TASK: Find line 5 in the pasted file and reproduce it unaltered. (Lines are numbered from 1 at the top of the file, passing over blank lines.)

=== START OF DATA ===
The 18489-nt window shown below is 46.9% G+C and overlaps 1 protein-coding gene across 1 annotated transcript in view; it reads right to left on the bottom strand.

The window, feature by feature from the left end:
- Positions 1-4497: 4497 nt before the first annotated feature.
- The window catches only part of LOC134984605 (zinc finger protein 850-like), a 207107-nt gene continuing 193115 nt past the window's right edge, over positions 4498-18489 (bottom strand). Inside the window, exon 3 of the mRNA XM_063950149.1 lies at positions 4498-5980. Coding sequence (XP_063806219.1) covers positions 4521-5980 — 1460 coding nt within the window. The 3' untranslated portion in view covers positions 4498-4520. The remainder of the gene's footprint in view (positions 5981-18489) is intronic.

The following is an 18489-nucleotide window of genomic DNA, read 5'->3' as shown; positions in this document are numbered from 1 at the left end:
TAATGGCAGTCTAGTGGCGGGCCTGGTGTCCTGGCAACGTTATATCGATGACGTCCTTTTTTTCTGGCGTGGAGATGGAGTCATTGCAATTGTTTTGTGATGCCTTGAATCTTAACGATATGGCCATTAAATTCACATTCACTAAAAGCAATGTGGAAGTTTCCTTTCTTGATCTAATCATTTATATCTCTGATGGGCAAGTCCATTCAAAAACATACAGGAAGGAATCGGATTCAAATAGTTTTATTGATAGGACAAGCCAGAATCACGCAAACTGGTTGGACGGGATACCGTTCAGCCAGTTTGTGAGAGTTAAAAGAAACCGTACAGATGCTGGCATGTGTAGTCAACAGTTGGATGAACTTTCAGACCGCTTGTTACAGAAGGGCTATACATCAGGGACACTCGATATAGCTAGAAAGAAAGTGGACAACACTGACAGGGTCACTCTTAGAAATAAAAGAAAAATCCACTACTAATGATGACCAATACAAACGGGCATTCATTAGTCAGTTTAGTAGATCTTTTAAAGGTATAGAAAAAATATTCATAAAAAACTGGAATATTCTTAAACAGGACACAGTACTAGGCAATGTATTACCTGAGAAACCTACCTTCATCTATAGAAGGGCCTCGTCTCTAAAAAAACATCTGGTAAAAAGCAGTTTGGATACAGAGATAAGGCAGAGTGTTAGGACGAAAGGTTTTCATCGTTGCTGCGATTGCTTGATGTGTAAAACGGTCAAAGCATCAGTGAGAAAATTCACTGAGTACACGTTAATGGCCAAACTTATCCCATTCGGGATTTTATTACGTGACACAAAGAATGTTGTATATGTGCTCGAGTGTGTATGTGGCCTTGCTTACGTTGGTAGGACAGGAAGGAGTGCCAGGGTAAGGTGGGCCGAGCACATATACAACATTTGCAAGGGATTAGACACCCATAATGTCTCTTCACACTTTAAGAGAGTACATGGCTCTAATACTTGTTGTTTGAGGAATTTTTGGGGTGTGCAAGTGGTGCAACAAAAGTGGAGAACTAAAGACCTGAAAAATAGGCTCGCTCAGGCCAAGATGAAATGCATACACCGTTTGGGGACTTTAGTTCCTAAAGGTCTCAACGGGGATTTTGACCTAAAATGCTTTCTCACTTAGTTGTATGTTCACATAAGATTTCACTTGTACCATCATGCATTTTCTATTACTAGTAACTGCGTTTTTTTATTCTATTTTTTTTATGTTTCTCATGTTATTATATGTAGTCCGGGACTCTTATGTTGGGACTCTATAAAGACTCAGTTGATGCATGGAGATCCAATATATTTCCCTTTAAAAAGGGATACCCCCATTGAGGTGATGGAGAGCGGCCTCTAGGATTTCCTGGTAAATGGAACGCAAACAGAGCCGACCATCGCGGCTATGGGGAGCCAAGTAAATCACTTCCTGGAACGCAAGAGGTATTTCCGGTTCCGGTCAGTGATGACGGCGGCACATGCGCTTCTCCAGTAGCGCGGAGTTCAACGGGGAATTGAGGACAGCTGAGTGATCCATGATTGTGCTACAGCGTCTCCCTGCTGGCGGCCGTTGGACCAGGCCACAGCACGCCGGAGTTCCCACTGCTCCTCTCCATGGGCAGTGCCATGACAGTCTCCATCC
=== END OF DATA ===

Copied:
The following is an 18489-nucleotide window of genomic DNA, read 5'->3' as shown; positions in this document are numbered from 1 at the left end: